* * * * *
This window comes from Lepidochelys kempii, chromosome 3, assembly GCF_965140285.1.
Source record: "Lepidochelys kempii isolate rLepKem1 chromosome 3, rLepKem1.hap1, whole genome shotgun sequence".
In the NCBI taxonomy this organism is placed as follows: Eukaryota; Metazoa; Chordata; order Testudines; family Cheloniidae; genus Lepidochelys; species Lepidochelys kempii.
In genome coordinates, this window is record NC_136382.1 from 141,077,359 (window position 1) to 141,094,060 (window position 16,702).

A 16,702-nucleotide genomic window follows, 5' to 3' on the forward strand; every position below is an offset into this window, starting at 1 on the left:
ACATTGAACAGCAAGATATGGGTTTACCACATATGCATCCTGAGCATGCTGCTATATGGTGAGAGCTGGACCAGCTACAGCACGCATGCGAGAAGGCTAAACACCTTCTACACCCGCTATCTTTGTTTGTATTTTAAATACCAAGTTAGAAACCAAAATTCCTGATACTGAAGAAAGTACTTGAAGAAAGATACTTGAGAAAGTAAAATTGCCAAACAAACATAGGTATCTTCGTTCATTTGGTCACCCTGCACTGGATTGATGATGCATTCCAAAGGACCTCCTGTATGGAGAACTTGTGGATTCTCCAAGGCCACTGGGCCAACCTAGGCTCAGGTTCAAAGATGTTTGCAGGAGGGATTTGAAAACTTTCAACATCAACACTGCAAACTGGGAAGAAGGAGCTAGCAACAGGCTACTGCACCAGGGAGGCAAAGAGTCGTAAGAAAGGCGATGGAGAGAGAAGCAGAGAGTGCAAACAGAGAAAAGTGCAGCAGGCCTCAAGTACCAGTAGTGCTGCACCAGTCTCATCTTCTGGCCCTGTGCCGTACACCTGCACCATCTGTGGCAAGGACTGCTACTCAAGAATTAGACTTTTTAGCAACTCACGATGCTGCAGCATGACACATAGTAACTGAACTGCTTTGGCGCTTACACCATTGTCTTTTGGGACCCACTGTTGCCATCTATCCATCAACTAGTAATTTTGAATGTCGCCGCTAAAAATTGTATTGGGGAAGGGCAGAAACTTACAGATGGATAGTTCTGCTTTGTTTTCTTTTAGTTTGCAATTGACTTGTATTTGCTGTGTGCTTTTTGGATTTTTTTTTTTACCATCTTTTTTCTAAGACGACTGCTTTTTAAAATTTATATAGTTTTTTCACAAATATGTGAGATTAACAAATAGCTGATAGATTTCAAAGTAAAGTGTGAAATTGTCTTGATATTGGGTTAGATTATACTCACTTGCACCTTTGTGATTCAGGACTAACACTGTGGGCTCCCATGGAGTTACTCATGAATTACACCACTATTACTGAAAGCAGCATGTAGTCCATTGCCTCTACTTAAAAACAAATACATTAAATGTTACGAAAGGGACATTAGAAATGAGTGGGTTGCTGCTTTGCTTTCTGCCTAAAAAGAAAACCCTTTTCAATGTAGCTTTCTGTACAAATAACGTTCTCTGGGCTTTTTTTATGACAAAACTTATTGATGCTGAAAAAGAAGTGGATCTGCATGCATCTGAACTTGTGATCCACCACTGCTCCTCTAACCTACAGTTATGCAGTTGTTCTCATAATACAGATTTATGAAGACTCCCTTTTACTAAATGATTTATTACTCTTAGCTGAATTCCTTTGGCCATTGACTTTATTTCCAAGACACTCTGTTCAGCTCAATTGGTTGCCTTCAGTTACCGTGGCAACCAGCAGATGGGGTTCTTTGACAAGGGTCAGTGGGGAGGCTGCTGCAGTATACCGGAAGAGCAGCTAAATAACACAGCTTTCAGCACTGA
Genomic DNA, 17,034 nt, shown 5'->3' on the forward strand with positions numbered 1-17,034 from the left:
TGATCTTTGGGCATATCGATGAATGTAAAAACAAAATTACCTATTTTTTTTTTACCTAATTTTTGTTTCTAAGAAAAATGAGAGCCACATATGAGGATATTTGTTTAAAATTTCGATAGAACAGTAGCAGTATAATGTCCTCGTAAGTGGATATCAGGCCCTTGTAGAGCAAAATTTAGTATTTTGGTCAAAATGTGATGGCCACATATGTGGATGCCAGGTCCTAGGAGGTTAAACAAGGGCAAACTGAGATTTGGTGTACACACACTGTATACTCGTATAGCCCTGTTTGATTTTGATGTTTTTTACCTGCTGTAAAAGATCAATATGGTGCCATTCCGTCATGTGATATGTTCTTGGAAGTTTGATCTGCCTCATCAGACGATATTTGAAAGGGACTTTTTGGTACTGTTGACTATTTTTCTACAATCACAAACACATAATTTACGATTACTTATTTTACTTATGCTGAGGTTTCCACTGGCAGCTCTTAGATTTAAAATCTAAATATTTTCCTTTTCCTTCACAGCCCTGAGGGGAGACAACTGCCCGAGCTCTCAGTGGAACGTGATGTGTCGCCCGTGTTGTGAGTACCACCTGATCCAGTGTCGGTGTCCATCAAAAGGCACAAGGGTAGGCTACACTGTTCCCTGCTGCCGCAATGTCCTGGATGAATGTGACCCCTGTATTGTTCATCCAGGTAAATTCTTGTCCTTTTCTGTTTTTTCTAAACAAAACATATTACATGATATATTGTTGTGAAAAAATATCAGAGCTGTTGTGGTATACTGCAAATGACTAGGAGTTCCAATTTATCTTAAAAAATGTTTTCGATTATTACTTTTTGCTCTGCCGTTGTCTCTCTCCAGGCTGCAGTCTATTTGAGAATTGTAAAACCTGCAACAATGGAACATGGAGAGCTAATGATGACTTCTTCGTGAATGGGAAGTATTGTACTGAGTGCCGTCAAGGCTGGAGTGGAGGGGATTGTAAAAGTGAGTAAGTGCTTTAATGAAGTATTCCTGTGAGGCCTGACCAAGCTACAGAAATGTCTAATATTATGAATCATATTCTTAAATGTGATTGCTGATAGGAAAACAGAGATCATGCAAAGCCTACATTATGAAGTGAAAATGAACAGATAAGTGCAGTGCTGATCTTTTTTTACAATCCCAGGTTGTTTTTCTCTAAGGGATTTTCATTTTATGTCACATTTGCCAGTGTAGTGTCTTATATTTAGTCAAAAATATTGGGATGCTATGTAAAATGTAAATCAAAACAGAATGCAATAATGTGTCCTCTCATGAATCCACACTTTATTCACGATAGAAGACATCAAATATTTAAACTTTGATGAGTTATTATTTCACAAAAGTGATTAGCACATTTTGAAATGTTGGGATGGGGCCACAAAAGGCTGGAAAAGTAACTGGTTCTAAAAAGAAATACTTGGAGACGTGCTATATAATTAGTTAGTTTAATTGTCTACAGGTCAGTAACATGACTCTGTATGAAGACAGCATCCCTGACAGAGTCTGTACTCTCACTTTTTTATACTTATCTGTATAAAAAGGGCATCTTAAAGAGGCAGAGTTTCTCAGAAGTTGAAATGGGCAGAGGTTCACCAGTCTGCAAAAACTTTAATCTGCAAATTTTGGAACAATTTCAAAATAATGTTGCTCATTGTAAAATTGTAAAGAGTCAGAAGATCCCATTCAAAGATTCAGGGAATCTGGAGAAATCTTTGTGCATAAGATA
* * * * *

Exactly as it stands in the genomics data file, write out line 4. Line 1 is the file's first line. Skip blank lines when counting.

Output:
In genome coordinates, this window is record NC_136382.1 from 141,077,359 (window position 1) to 141,094,060 (window position 16,702).